ANDREW OF CÆSAREA: Metropolitan of Cæsarea in Cappadocia, author of a commentary on the Apocalypse which has some importance in exegetical history. He has been variously thought to have flourished between the fifth and the ninth centuries. His time was certainly after the Persian persecutions and the strife between Arians and the orthodox "New Rome." A reference of the prophecy of Gog and Magog to the Scythian peoples of the extreme north, "whom we call Huns," has been thought to indicate the period before the rule of the Huns was broken; but the parallel in Arethas (MPG, cvi. 756) shows that Huns was used as a generic name for barbarian invaders. The only sure criterion by which the earliest possible date may be determined is Andrew's citation of authorities. The latest of these is the so-called Dionysius the Areopagite, whose writings are first certainly mentioned in 533; so that Andrew can not have written before the middle of the sixth century. He cites as witnesses to the inspiration of the Apocalypse, Papias, Irenaeus, Methodius, Hippolytus, Gregory Nazianzen, and Cyril of Alexandria. His striking omission of Origen is explicable, in the light of his dependence on the latter's bitter opponent Methodius, by the recrudescence of Origenistic controversy in the sixth century. Other authorities are Epiphanius, Basil, Eusebius, and Justin; of non-Christian writers, he once cites Josephus.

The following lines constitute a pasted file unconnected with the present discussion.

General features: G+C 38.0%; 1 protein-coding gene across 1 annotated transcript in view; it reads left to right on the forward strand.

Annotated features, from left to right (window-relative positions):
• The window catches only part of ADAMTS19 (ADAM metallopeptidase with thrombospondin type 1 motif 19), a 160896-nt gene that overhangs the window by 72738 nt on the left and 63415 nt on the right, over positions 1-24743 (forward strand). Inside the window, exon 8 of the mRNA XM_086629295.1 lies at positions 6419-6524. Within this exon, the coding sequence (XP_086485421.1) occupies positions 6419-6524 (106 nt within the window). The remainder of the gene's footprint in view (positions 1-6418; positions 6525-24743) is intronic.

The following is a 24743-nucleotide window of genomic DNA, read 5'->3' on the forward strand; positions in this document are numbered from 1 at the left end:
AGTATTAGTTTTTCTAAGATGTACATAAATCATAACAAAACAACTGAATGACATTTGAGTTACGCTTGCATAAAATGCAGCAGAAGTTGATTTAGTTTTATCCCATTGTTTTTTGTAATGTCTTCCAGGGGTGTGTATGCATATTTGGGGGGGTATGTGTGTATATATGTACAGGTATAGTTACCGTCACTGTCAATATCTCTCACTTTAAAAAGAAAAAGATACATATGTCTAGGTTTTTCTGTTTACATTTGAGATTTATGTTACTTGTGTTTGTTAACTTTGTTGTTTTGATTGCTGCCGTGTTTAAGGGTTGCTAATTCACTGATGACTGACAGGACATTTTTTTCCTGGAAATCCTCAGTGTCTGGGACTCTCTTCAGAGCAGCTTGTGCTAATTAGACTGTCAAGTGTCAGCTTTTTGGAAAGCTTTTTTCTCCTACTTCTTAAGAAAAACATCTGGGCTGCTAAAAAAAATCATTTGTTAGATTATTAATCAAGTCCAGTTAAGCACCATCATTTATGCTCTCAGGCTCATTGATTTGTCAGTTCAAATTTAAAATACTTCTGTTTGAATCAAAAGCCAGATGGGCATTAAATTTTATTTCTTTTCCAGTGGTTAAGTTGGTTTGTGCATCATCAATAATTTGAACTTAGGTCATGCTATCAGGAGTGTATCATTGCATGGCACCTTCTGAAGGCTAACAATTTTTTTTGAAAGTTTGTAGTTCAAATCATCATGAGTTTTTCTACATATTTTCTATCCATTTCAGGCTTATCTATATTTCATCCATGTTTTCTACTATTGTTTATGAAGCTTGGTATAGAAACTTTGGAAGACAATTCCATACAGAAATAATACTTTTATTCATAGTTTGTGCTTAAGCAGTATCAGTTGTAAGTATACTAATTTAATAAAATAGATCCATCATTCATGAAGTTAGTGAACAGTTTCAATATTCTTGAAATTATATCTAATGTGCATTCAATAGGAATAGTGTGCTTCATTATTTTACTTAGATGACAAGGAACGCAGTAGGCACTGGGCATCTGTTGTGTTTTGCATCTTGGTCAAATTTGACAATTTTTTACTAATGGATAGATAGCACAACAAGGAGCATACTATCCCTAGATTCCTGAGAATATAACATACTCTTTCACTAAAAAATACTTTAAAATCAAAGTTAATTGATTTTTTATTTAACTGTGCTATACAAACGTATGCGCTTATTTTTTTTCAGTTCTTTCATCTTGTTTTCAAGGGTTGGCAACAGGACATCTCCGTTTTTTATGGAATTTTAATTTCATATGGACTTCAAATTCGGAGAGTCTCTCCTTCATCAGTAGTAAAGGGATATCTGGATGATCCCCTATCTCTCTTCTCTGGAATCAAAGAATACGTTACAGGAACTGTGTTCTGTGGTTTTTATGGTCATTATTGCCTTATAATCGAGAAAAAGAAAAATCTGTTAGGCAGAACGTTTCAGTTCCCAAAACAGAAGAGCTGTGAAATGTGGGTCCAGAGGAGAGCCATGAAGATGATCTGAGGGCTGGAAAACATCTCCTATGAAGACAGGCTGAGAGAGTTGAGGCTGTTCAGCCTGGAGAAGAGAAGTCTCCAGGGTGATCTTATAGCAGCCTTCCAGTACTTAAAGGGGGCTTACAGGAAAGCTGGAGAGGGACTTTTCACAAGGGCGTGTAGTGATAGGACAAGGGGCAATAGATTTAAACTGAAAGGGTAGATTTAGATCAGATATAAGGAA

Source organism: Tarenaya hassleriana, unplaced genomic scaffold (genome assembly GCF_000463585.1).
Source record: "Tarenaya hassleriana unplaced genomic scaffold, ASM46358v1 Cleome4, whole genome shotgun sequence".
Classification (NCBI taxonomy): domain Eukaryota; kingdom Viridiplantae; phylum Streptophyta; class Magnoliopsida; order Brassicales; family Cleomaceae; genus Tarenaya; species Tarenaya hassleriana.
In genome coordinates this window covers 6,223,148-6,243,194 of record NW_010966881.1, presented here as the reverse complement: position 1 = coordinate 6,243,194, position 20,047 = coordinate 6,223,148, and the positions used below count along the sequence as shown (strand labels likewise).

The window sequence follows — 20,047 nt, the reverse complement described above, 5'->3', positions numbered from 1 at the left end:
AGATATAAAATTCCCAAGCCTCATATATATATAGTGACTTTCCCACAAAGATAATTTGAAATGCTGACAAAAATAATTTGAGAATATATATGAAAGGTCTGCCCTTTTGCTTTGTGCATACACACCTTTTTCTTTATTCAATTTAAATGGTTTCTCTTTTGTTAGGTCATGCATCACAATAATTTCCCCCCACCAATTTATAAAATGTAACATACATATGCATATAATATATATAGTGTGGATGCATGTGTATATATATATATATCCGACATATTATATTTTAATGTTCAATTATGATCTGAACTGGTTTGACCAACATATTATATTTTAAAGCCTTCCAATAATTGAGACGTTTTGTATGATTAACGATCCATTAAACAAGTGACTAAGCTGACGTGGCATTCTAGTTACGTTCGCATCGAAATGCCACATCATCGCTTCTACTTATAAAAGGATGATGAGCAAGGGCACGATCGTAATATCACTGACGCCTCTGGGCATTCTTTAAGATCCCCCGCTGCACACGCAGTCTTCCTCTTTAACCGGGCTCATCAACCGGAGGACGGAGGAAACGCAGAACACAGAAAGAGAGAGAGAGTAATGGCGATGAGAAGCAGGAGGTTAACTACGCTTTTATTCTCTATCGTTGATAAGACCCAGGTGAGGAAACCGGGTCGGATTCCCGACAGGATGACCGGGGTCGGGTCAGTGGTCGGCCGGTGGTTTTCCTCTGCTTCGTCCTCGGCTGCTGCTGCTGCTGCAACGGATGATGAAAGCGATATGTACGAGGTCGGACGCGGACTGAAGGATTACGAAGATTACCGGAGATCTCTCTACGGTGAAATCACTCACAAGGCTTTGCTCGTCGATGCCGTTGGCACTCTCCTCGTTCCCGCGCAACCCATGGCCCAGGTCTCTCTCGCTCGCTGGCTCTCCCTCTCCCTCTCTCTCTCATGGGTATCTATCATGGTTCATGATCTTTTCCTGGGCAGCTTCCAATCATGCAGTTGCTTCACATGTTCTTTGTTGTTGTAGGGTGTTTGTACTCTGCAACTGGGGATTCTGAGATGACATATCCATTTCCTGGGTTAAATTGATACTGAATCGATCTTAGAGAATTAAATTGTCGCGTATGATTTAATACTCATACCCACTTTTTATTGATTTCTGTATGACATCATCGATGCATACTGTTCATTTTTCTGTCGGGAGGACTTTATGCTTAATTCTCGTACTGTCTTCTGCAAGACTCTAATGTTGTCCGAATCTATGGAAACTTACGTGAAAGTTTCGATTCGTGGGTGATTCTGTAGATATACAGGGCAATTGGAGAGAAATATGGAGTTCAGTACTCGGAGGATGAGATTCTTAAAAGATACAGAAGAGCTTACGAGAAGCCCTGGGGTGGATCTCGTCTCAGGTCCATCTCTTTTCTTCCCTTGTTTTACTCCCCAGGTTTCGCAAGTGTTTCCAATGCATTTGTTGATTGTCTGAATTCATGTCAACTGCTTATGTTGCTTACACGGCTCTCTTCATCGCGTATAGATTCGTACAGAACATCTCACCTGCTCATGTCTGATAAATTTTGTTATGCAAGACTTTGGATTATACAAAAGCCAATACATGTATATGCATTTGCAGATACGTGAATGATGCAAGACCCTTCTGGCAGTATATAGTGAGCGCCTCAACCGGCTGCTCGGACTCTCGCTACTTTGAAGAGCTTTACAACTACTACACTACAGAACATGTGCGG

Andrew's expository method is set forth in the introductory dedication to his brother and fellow worker Macarius. The Apocalypse, he says, like any other inspired Scripture, is at once historical, tropological, and anagogical; but the last aspect is most prominent in it, and requires unfolding. The expositor must, however, observe his limits. God has made his revelation in Christ susceptible by the human intellect; and so history and mystery are not to be treated alike. But the explanation may at least console and edify the reader by showing the transitoriness of all earthly things and by teaching him to long for the glories of the future. Andrew's exposition is accordingly characterized by the effort to arrive at a Christian interpretation of history, by an interest in its facts, and by a cautious restraint in the elucidation of prophecy. But in spite of this, his conception that the Apocalypse as a whole offers a clear revelation of the divine government of the world colors his exposition throughout. His style is usually glossarial, though here and there he adds an edifying excursus. Where necessary, he gives different views, leaving the reader to take his choice; but his commentary is much more than a mere catena, the quotations occupying a relatively small space. From the standpoint of textual criticism, as was first recognized by Bengel, the commentary has an importance of its own. Matthaei noticed that the glosses of Andrew had not seldom crept into the manuscripts; and F. Delitzsch was inclined to attribute the uncertainty of the cursive texts of the Apocalypse to the influence of the commentaries of Andrew and Arethas (q.v.). The commentary is in MPG, cvi.